They checked every room and finally determined it was the bedroom alarm causing the rucus.  Apparently each alarm displays a solid red light to indicate it was the one activated†.  Good to know!  They borrowed my Little Giant ladder and climbed up to detach the fire alarm from the bedroom wall.  Once it was detached, the other 3 shut off a few seconds later.  Yay!  Thankfully it was a slow fire day and one of the fire dudes was feeling extra chatty.  I learned SO MUCH about hard-wired fire alarms!  He showed me how each alarm has a little clip in back, making it easy to remove from the wall without touching any wires:


He said if it happens again, I can do this step myself, without having to call the Fire Department‡.  He also showed me the date on the back, which was 2003.  So it was high time to replace our 4 alarms.  He suggested taking an old one to Home Depot and asking for help finding a compatible replacement.  I took half that suggestion, since it was easy for me to find a replacement myself by comparing the old one to the array of new ones 🙂  He also told me that replacing hard-wired fire alarms is something most home owners can do themselves, provided they know a bit about wiring.  Yay!  No alarm company or expensive electrician required.  He told me he thinks dust buildup is what caused the bedroom alarm to go off.  Opening the windows triggered the alarm.  Kind of a scary thought, since we have a very clean house… I’m hoping he meant dust buildup inside the alarm!  He blew the dust out and clipped the alarm back to the wall.  He said it should be OK for another month or so, but to replace them sooner than later.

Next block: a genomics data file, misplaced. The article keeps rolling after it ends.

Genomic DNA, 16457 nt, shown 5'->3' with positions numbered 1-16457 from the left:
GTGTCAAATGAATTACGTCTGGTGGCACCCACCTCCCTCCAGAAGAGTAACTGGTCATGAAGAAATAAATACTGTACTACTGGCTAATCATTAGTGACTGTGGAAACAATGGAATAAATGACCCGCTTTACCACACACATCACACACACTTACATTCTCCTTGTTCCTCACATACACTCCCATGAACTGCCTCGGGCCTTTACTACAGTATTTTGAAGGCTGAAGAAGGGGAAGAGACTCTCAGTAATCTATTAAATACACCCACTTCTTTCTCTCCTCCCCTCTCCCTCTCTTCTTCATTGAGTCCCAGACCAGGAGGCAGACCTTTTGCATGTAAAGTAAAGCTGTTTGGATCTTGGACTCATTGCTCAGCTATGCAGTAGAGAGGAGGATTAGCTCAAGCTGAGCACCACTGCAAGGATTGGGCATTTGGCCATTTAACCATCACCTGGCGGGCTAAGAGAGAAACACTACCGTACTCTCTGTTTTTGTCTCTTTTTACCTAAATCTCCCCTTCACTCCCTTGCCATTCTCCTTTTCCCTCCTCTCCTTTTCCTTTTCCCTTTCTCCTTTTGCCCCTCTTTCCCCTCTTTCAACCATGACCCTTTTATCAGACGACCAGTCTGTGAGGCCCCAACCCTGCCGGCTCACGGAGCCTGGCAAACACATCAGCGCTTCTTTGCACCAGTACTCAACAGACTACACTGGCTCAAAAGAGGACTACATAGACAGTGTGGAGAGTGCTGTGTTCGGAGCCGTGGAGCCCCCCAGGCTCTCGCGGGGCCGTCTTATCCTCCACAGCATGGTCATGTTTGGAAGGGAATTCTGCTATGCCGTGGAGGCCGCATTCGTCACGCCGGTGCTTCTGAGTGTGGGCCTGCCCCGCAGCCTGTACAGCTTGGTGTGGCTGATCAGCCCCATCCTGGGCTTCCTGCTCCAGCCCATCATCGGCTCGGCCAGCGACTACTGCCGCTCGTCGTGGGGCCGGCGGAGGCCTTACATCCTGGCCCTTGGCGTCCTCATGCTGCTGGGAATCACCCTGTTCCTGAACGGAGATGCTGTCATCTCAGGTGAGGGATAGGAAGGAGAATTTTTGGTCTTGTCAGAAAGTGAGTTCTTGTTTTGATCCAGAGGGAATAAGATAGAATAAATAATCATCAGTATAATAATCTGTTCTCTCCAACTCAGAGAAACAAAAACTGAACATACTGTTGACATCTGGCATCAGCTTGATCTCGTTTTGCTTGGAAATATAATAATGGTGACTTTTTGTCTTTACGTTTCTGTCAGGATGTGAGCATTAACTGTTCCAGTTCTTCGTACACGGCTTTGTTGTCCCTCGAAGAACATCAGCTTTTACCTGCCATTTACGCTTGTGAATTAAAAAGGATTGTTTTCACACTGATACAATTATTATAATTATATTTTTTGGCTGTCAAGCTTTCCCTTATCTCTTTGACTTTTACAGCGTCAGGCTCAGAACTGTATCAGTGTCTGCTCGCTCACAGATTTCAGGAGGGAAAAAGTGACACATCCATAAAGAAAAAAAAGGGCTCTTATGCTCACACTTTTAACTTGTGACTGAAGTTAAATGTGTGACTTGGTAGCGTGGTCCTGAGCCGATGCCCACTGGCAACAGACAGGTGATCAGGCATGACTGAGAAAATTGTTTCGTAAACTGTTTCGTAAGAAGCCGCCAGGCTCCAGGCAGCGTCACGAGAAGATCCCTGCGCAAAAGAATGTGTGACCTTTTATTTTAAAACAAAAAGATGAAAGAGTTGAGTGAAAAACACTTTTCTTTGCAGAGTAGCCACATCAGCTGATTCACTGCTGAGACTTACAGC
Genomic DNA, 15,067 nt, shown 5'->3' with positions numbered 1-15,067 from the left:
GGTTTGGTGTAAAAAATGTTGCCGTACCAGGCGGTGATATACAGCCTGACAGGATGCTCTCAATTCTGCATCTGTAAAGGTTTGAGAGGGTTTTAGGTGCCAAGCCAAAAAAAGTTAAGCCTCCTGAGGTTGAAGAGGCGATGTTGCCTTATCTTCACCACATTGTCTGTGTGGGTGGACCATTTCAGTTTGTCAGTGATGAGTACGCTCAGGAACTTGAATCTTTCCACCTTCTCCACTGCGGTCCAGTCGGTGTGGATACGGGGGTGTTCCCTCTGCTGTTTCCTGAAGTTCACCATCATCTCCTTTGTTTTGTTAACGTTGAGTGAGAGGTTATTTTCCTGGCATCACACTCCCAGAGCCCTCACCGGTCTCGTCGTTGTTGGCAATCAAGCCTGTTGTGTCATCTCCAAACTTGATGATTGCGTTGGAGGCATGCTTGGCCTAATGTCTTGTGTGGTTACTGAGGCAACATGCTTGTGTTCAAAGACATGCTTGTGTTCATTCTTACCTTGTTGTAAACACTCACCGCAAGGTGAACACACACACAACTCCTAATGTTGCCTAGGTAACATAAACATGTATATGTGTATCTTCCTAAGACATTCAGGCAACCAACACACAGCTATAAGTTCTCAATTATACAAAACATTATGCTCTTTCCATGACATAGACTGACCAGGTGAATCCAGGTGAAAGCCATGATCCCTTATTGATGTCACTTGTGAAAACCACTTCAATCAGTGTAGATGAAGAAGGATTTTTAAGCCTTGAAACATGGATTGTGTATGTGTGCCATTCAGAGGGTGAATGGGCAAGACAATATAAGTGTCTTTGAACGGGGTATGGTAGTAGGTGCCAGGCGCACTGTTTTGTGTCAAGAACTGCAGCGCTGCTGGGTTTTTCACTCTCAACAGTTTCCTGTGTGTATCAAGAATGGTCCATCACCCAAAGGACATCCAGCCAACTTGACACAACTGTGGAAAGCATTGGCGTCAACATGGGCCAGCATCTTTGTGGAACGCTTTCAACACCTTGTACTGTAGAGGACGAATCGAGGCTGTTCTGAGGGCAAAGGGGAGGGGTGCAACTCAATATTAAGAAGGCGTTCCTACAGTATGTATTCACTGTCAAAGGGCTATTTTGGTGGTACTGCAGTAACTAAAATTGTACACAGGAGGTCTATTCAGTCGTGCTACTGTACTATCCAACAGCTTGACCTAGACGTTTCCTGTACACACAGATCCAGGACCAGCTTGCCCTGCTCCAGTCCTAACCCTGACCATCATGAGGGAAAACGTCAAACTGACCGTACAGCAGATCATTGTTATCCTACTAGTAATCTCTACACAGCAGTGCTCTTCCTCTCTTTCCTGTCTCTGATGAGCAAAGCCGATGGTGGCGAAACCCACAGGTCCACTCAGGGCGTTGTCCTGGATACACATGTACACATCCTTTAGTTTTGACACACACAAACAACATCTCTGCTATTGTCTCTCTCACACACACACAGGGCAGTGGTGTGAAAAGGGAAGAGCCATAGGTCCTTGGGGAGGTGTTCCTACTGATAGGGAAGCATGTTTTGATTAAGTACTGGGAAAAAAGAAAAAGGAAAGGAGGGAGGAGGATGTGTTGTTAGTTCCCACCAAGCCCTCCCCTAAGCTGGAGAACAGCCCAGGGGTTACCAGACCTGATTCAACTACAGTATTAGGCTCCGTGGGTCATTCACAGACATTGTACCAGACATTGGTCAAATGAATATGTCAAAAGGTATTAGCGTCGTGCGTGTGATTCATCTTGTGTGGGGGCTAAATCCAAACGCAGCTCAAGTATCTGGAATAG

SIDE STORY:  After they left, I ran around the house trying to find the cats to reassure them that everything was OK.  Darwin was the first to emerge, and seemed pretty unfazed [typical].  I found Bonkers hiding under the dining room table [also typical].  But I couldn’t find Birdie anywhere.  I started to get really panicky after checking all her hidey spots and finding no sign of her.  I kept wondering if maybe she was down cellar or – god forbid – outside!  The firemen weren’t great about closing doors behind them.  I searched the cellar, I searched outside, in the garden, in the yard, under the cars, down on the river bank, in the neighbor’s yard.  No Birdie.  I finally went back inside and, after another 10 minutes of searching, found her jammed between the wall and the couch, obscured by a comforter.  She was wide-eyed and panicky.  After 10 minutes of patting her and reassuring her, she finally crept out, then jumped up onto the safety of her platforms.  Poor girl!  I think this was her first fire alarm!